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Immigration Newsweek



Immigration Newsweek


By Atty. Henry Moyal



In a surprising move, Canada Immigration has announced a new program that will actually reward people who are illegal in Canada and who are working illegally (in the construction industry). The program is set to open in January 2020 and will have a cap of only 500 applications. In an unprecedented move, the Federal Immigration Minister announced this week that permanent residence will be granted to applicants who entered Canada legally but then lost status and have remained in Canada with no status for at least five years. To qualify, applicants must have filed their taxes, lived in Canada for 5 years and have at least 3 years of work experience in the construction industry in the Toronto area.

Applicants with children or spouses in Canada ( regardless of the child or spouse’s immigration status) will be given first priority.

As far as this writer is concerned, this is the first time Canada Immigration is actually rewarding those who worked illegally and without a work permit.

No other past Federal Immigration Minister has been successful in pulling off this type of controversial law as many complained in the past that it was not fair to only grant permanent residence to illegal workers in the construction industry ( what about other occupations?). Similarly, many will not be happy that it is only for those who have worked in the GTA Toronto Economic Regions of City of Toronto, Durham Region, Halton Region, Peel Region, York Region ( what about other parts of Ontario? Or other parts of Canada?).

Nevertheless, the current program is open to applications starting January 2, 2020 as the construction industry in the GTA is facing significant labour shortages. According to Canada Immigration, a stable construction workforce will help ensure that housing and infrastructure projects are delivered. Reports indicate that this workforce has been supported for many years, in part, by long-term residents who have fallen out of immigration status and are operating in the underground economy.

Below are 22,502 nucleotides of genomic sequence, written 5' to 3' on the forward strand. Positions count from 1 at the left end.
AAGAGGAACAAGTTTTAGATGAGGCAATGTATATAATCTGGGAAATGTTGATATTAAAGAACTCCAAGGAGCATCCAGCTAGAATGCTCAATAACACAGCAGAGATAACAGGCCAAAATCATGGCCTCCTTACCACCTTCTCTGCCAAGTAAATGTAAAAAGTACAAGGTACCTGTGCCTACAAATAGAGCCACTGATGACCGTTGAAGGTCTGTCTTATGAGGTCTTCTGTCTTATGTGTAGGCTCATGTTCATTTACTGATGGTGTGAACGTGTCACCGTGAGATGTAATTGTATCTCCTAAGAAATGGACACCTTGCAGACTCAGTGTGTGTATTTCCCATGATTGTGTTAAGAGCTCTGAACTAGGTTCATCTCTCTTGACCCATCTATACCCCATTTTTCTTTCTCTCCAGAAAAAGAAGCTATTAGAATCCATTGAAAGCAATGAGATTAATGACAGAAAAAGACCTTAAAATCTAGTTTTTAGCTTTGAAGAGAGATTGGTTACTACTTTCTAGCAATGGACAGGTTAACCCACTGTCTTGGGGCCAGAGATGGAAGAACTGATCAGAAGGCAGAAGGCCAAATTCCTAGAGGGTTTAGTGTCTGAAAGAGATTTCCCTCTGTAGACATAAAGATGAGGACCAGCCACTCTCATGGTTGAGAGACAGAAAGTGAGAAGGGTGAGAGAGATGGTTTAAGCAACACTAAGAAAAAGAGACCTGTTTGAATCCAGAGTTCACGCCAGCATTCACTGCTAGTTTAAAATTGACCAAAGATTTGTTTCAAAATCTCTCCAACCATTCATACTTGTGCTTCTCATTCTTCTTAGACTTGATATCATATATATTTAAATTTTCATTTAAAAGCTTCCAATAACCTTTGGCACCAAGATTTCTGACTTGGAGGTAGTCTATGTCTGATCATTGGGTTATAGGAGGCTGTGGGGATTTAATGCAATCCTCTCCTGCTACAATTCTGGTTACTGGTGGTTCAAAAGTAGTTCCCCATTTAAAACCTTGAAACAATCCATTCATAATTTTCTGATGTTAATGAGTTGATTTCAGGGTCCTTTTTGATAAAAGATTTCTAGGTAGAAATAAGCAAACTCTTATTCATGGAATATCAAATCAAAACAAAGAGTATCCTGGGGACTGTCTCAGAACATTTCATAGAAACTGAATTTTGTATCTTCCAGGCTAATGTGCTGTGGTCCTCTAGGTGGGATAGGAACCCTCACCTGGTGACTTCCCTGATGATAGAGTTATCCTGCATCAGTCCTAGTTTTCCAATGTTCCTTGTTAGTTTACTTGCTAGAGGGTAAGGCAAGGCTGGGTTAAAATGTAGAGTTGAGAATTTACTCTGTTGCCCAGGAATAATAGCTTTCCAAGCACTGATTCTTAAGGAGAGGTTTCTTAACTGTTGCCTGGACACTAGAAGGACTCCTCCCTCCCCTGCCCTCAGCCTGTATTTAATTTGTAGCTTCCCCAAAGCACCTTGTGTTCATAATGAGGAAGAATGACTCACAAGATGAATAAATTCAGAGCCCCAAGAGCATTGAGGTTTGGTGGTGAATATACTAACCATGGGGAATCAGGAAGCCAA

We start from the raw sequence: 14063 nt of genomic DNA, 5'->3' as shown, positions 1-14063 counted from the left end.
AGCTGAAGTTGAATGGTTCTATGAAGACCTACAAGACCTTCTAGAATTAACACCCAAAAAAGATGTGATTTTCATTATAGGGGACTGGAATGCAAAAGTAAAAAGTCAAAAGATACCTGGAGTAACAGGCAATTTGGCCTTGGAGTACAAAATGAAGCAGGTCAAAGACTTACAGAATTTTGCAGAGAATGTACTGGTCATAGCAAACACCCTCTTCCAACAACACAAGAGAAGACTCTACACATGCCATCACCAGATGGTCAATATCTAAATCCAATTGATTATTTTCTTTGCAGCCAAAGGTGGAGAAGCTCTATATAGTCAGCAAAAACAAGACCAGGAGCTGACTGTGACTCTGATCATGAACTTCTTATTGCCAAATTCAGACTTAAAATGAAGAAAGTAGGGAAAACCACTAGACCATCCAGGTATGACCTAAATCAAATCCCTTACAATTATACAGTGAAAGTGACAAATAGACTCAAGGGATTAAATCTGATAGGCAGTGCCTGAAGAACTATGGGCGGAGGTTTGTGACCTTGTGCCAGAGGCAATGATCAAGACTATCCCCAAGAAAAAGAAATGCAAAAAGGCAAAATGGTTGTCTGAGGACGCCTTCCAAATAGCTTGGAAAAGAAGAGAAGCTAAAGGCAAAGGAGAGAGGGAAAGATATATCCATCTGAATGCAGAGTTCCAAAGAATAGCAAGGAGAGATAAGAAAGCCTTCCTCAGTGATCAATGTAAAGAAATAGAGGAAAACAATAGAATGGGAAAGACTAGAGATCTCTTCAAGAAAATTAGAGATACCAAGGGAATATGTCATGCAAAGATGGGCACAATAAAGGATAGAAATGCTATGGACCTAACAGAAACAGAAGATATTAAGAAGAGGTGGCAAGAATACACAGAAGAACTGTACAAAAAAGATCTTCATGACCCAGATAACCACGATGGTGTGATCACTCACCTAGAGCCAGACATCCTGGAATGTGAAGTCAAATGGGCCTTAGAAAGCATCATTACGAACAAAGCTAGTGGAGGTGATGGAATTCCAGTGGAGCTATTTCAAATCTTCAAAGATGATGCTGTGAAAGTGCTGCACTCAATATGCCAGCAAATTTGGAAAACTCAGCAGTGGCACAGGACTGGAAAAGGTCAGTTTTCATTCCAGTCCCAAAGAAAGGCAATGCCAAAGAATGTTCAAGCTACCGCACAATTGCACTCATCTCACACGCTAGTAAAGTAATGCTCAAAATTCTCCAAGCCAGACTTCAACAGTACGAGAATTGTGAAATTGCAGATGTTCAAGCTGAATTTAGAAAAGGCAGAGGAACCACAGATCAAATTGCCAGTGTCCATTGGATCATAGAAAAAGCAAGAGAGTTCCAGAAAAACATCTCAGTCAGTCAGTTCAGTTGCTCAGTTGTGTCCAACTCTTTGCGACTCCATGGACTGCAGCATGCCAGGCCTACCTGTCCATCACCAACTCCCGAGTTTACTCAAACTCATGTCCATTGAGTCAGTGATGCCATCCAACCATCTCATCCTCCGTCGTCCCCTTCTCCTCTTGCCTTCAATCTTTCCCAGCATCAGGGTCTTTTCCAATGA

The new program therefore seeks to regularize these individuals who have been contributing to the Canadian economy by filling a regional labour market need.


In another announcement this week, Canada Immigration has announced the Agri-Food Immigration Pilot that will grant permanent residence for workers in the meat processing and mushroom production fields.

In the past, such workers were considered low skill and had no direct pathway for permanent residence. However, now 2750 foreign workers a year will be granted permanent residence.

The occupations and industries eligible under the new Agri-Food Immigration Pilot include:

  • meat processing
    • retail butcher
    • industrial butcher
    • food processing labourer
  • harvesting labourer for year-round mushroom production and greenhouse crop production
  • general farm worker for year-round mushroom production, greenhouse crop production, or livestock raising
  • farm supervisor and specialized livestock worker for meat processing, year-round mushroom production, greenhouse crop production or livestock raising.

The eligibility requirements for the Agri-Food Immigration Pilot are:

  • 12-months of full-time, legal and authorized non-seasonal Canadian work experience in an eligible occupation in processing meat products, raising livestock, or growing mushrooms or greenhouse crops;
  • high school education or greater;
  • job offer for full-time, non-seasonal work in Canada


Attorney Henry Moyal is a certified and licensed immigration lawyer in Toronto, Ontario.

The above article is general advice only and is not intended to act as a legal document.

Send questions to Attorney Moyal by email  or call 416 733 3193